Young Lefa proves not to be such a terribly convincing criminal as he, and his best friend Papi, attempt to fund his university tuition by peddling weed in the South African townships.
It's New Year's Eve in Atteridgeville and Lefa's life is on the cusp of major change. Accepted into university to study botany, he's about to leave his home in a ghetto township behind if only his deadbeat father will come through with his school fees. Though he may not need his father's help at all, not with his horticultural skills and the criminal mind of his albino would-be gangster best friend, Papi. No, the easy life is on the horizon if only they can find a way to navigate the very definitely NOT easy life lying much closer to them.
Fusing African oral storytelling traditions with a Tarantino-style multi-threaded crime story with nods to Kevin Smith and Richard Linklater in its approach to youth culture, Kagiso Lediga's WIZARD is a coming-of-age crime comedy unlike any you've ever seen. The South African comic has stepped into the feature world with a pair of directorial efforts in 2017 — his debut feature CATCHING FEELINGS premiered at the LA Film Festival earlier this year as well — and the results are remarkable.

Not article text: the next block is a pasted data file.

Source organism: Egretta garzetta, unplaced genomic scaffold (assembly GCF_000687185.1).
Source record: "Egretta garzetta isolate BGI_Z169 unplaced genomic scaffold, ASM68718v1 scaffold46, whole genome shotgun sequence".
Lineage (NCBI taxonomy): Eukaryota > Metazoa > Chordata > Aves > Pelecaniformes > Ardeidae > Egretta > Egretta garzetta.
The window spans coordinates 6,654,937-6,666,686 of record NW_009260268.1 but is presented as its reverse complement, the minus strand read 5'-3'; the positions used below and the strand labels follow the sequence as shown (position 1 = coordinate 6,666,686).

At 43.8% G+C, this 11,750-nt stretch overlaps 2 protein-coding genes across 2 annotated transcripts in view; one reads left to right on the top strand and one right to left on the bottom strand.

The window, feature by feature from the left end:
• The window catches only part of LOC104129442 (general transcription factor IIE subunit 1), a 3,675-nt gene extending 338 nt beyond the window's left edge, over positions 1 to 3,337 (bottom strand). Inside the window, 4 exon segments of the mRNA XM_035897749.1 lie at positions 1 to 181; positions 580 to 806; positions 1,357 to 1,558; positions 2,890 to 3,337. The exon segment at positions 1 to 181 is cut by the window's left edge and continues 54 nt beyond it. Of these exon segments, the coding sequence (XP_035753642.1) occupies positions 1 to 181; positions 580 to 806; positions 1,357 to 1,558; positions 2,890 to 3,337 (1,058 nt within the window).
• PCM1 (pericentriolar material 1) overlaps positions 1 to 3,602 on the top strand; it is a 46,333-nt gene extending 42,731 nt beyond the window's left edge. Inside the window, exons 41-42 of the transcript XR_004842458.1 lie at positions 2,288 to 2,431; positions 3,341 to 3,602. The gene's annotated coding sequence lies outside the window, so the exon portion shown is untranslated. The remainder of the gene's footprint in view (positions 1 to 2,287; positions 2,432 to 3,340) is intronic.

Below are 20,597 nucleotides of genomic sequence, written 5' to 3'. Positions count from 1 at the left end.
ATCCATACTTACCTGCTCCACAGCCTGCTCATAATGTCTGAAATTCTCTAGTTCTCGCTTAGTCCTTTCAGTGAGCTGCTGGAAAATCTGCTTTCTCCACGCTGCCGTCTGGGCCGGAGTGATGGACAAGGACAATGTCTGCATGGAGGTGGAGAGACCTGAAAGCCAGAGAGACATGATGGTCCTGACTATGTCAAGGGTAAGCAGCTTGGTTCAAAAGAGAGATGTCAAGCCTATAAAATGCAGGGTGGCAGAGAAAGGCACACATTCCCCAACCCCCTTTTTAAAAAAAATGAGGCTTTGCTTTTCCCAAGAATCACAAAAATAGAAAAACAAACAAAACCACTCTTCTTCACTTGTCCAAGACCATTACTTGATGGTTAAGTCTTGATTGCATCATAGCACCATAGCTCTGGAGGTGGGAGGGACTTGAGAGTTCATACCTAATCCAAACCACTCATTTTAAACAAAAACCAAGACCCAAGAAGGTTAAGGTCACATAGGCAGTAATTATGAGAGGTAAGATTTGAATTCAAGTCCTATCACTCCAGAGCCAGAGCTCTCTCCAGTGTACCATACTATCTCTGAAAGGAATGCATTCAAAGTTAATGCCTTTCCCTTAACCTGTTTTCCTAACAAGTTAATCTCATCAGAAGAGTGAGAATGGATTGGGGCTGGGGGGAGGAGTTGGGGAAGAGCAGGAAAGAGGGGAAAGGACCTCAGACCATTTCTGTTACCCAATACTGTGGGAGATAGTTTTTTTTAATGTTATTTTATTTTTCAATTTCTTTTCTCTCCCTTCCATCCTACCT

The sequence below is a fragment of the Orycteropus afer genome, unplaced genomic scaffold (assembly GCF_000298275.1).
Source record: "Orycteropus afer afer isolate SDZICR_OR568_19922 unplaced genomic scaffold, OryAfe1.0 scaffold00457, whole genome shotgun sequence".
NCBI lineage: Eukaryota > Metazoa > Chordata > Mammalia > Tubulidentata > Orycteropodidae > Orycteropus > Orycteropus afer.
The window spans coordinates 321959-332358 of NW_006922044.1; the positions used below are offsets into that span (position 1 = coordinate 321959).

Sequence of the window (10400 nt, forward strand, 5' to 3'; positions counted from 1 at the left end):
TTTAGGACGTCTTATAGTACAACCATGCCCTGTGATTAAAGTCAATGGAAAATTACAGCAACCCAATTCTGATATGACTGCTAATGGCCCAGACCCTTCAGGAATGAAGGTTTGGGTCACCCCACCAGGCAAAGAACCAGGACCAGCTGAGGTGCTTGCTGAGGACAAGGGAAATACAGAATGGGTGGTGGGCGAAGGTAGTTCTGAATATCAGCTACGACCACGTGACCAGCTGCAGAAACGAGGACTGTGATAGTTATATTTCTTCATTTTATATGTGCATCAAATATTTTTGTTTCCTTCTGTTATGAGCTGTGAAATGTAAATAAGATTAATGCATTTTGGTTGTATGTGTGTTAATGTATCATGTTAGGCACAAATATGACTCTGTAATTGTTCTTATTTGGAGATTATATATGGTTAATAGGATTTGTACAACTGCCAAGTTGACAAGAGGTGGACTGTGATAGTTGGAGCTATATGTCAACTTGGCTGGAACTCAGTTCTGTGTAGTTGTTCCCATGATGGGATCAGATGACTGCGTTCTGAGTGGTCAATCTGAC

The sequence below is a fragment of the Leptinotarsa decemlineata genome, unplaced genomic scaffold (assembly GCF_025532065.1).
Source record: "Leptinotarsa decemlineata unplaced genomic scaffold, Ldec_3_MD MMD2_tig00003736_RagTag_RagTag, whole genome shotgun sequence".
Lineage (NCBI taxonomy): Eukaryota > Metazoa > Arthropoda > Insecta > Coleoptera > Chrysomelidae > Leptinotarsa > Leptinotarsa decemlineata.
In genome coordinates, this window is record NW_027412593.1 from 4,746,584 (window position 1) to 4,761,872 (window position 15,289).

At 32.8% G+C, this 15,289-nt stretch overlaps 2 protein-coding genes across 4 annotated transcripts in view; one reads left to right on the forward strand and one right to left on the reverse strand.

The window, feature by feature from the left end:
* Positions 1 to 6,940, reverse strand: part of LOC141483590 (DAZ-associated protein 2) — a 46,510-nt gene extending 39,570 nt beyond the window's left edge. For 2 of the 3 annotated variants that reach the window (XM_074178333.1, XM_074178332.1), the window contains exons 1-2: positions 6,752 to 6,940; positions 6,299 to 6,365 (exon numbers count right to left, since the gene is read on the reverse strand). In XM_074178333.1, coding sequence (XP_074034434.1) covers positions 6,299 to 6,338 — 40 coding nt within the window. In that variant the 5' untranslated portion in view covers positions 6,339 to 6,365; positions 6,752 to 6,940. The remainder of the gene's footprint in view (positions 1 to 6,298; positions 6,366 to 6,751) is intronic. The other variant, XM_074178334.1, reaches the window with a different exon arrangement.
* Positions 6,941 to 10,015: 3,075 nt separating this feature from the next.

Lediga's portrayal of South African culture is a world apart from what you may expect. It is somehow light hearted and loving without glossing over the harsher realities of township living. Lediga has an obvious gift for dialogue and tone, combined with a remarkable ability to shift tone while weaving American and African influences together into something thoroughly and entirely his own.
Lediga's greatest asset, however, isn't his familiarity with genre or snappy dialogue but his rich and engaging characters. For all the bursts of violence and outrageous comedy, the strength of WIZARD lies purely with its young leads — with Lefa caught between reaching for a better life and feeling guilty about leaving friends and family behind, with the doubly outcast Papi struggling to hide his true emotions behind a façade of bluster and bravado to spare his friend — his ONLY friend — the pain of having to say goodbye. (Todd Brown)